Chomsky and Herman were not concerned about endorsing a particular estimate of how many Cambodians died under KR rule. They referenced US media coverage of the latter as part of their effort to show how the US media and political system covered up the war crimes and human rights violations of the US and the right wing third world dictatorships with which it allied while playing up the often real but sometimes exaggerated or fabricated crimes of official US government enemies—like the Soviet Union, Cambodia under the Khmer Rouge and similar states. However, because, like most Americans, Chomsky’s and Herman’s critics are indoctrinated with childish patriotic beliefs about America’s noble role in the world, they are unwilling to seriously consider the substantial evidence that Chomsky, Herman and other left-wing critics have gathered over the decades about the nefarious US role in the world. They have no interest in accepting the evidence that the US committed massive war crimes in Vietnam, Cambodia and elsewhere–while backing genocidal third world dictatorships like the Suharto regime in Indonesia, the Stroessner regime in Paraguay and working through various means, including death squads, to prevent third world peasants from lifting themselves out of extreme poverty. Their reflexive childish reaction to such evidence is to call people like Chomsky Communist apologists.

Chomsky and Herman’s critics rarely even begin to address their compelling arguments about the problematic nature of certain KR atrocity stories that circulated in the US media during the mid and late 1970s. They use the fact those stories were even questioned by Chomsky and Herman as prima facie evidence of Chomsky’s and Herman’s denial of KR genocide.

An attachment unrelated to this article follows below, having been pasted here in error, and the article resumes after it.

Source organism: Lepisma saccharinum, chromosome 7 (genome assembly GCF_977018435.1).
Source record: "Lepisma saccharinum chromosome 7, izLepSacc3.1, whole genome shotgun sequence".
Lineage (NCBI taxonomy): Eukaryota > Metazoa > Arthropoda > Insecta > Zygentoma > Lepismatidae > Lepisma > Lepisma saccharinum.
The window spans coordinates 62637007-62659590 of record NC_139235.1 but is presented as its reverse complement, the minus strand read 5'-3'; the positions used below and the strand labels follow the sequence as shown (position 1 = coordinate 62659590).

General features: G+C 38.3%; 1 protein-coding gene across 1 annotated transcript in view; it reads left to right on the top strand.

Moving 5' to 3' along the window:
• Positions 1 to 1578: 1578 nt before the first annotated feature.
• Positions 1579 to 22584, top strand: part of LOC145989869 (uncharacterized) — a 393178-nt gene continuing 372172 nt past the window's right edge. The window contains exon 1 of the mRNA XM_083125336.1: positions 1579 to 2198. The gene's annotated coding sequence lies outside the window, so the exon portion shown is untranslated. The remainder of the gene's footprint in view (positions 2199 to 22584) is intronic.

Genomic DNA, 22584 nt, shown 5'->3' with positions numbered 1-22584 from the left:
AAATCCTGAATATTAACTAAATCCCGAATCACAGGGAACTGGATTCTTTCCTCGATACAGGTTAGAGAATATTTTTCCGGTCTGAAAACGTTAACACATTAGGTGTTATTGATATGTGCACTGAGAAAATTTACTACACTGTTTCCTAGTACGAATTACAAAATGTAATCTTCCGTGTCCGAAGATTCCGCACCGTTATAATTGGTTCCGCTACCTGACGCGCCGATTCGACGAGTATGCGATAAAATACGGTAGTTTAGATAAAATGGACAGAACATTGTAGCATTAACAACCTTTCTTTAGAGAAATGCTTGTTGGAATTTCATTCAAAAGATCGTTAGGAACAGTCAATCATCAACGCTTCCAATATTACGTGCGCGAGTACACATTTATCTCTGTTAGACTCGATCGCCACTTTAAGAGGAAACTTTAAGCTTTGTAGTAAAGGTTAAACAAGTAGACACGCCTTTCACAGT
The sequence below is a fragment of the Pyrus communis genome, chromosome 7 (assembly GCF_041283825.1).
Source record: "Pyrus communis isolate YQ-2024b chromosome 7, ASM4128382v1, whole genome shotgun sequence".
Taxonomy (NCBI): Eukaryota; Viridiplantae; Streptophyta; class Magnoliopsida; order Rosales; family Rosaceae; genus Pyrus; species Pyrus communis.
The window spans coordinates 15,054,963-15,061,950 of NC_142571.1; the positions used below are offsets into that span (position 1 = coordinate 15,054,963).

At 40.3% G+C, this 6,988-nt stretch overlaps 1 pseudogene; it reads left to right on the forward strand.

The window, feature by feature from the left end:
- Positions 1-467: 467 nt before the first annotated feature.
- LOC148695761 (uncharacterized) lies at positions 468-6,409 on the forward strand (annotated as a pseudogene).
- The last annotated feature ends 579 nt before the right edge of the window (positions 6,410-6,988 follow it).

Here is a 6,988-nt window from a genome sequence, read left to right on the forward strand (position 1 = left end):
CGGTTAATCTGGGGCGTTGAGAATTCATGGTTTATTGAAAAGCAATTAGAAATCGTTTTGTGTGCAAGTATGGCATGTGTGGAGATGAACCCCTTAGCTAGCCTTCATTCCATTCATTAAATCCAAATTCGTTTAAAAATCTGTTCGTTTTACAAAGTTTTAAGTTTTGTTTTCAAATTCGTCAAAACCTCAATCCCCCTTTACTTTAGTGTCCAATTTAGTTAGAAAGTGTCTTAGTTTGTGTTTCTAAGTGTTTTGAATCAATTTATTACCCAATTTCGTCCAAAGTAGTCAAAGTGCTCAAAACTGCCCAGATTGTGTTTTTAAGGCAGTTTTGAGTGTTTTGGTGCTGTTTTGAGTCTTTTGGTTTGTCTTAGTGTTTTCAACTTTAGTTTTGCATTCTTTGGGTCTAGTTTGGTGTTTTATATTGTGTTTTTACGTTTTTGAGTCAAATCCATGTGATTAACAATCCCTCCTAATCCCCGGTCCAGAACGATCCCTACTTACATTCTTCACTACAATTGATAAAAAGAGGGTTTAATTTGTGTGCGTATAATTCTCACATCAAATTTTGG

In the most sophisticated variants of the attacks on the Chomsky/Herman position on the KR, there are several common misrepresentations about that position:

1) The attacks leave out the fact that the Chomsky/Herman call in After the Cataclysm for the use of caution in assessing the authenticity of refugee atrocity stories was based in part on wisdom from Charles Twinning, regarded in the late 70’s by the US State Department as the leading authority on Cambodian refugees. Twinning, along with Nayan Chanda of the Far Eastern Economic Review, noted that refugees have the tendency to exaggerate atrocity stories. Their stories should be taken seriously but analyzed with appropriate caution. In the case of refugees from Cambodia under the Khmer Rouge, they likely had a strong impulse to tell anti-communist government officials and journalists from the United States, Thailand, and other nations stories of Communist barbarity which such persons were eager to hear for ideological reasons, not because the stories were necessarily reasonably verifiable. Many refugee stories about KR atrocities were at second and third hand and thus not completely verifiable.